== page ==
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I've read somewhere that HTTPS can be compromised by having a CA Root Certificate installed as a method of 'HTTPS Inspection'.

How can I know if my VPN service provider doesn't do HTTPS Inspection and if it does, what are the things I can do to prevent unauthorized Root CA installation in my browser?

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Any process running with our privileges our higher can in theory install a new root certificate. But that does not mean that it will do it. If you take for example the VPN support bundled into Windows (PPTP, L2TP/IPSec) then there is no way for the server to push a new root certificate to your system. The same is true with the original OpenVPN client.

But, if your VPN provider asks you to install specific software to use their VPN then it might be possible that this software will already install a new root CA when you install the software or that it will do it later when instructed by the VPN server. Or it might do even worse things.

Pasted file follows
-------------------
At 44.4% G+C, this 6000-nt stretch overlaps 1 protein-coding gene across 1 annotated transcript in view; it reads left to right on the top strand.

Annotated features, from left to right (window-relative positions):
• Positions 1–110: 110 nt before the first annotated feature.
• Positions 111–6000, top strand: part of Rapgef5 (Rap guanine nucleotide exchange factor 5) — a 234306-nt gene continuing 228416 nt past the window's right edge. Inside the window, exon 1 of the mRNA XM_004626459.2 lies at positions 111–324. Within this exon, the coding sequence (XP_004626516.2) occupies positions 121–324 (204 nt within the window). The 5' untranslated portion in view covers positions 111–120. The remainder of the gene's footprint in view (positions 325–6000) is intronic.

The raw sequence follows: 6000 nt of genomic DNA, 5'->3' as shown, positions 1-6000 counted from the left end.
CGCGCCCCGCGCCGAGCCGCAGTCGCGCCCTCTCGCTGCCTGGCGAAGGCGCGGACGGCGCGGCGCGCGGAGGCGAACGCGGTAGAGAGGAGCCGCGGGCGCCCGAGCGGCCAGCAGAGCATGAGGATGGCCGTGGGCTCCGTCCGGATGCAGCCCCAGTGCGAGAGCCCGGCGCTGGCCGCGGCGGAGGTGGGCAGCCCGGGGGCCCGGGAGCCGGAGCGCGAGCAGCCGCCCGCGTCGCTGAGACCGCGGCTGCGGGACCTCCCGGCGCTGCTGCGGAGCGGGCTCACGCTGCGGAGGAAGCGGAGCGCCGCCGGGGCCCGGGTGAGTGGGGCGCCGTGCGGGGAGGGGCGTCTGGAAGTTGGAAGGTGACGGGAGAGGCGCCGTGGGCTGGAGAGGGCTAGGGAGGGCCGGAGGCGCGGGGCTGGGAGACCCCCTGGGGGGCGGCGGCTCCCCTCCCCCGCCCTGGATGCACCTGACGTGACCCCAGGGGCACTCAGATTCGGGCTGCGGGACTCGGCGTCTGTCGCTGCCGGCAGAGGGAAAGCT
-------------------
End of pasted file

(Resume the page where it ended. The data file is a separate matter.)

VPN software is in this case no different from all the other software you download and install to your system: it can do a lot of harm (adding a new root CA, monitoring you through your webcam, capture all your keystrokes...) and you should install it only if you really trust the vendor and the path how the software gets distributed.

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  • Can you enumerate some trusted VPN service providers? – 唐龍豹 Jul 1 '17 at 9:35
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    @GeorgePaoloFlores: This would be first a different question but product recommendations are off-topic anyway. And, the most trust-worthy VPN is probably to use your own VPN server. There are several resources online on how to do this. – Steffen Ullrich Jul 1 '17 at 9:38

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